A rabbit's diet

Rabbits naturally eat throughout the day, and a good quality hay makes up the majority of their diet—about 80-90%. Below is a look at what a rabbit's dinner plate would look like.

Food pellets and raw vegetables and fruit are a a treat… but you may be surprised what is bad for them. 

Suitable veggies for a treat – spinach, kale, broccoli, brussel sprouts, cabbage, spinach, apples (remove the seeds, they are poisonous), carrot tops, complete rabbit food pellets, romaine lettuce.

Do not feed them  – most types of lettuce, carrots, potato, beans, rhubarb, tomato leaves, foxgloves, buttercup, catnip, daffodil, dock leaves, ivy, elder, garlic, holly, honeysuckle, horse chestnuts, marigolds, onions, lawnmower clippings.

They might like these, feed a small amount to start with to avoid stomach upsets. If their droppings become runny don’t feed them it again – asparagus, basil, beet tops, blackberry (fruit, leaves and stems), blueberry, bok choy, brambles, celery, cilantro, clover, collard greens, cucumber, dandelions, dill, endive, fennel, grass, mint, nettles, parsley, pear (seeds are poisonous), peas, radish tops, raspberry (fruit, leaves and stems), watercress.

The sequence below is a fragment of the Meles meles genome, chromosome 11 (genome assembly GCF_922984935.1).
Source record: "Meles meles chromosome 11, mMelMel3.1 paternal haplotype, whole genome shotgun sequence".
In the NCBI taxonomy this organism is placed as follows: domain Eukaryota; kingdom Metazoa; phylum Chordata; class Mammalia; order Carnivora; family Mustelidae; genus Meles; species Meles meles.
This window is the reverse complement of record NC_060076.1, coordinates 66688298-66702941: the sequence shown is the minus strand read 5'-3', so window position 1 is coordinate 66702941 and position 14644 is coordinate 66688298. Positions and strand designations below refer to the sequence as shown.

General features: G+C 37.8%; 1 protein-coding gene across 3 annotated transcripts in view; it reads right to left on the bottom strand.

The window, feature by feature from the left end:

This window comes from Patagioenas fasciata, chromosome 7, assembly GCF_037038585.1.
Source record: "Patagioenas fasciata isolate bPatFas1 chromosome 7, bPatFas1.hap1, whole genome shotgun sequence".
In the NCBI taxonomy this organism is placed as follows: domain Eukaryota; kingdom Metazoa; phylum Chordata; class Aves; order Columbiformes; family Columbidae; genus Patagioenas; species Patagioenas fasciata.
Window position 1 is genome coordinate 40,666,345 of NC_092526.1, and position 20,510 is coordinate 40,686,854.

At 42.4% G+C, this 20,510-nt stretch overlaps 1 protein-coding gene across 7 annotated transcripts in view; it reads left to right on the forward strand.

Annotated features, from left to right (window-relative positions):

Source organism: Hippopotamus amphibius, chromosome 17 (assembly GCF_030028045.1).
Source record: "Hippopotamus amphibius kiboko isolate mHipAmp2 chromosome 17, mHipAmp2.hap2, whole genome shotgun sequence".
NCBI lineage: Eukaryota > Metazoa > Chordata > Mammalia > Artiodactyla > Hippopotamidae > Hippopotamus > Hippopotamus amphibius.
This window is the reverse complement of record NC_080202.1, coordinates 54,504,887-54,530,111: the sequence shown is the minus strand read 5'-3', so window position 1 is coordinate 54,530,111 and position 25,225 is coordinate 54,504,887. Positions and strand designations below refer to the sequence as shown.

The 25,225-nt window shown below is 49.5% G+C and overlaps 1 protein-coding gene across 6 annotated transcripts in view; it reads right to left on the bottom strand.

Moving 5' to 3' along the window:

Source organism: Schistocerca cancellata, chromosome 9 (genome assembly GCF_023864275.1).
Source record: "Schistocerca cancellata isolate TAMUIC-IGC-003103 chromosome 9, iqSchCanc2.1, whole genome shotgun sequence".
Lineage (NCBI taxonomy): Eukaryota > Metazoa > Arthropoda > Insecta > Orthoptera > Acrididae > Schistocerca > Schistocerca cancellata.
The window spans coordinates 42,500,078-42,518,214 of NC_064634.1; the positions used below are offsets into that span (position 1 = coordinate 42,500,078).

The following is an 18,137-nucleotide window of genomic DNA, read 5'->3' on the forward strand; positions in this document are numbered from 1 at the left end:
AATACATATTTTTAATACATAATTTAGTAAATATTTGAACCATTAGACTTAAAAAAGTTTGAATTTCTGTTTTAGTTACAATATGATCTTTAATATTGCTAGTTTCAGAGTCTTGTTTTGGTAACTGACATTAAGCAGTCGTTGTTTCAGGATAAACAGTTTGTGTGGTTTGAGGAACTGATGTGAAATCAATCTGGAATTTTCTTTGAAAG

How much? Rabbits will eat their fill and leave the rest, but don’t leave food to sit around in the bowls for days – even dry food – keep it all clean and fresh.

They need access to water, give them a choice of a water bottle and bowl.

Rabbits have two kinds of droppings - a soft kind which they will eat and a harder pellet which you will clear up when tidying their home. If they are not eating their soft pellets then it could be a sign that they are unwell.

Herbs

Basil
Borage 
Calendula
Chamomile
Clover (leaves and flowers)
Coriander
Dill
English Lavender
Mallow
Nettle
Oregano
Parsley
Peppermint
Rosemary
Sage 
Thyme
Yarrow

These are our favourites, for a full list click here.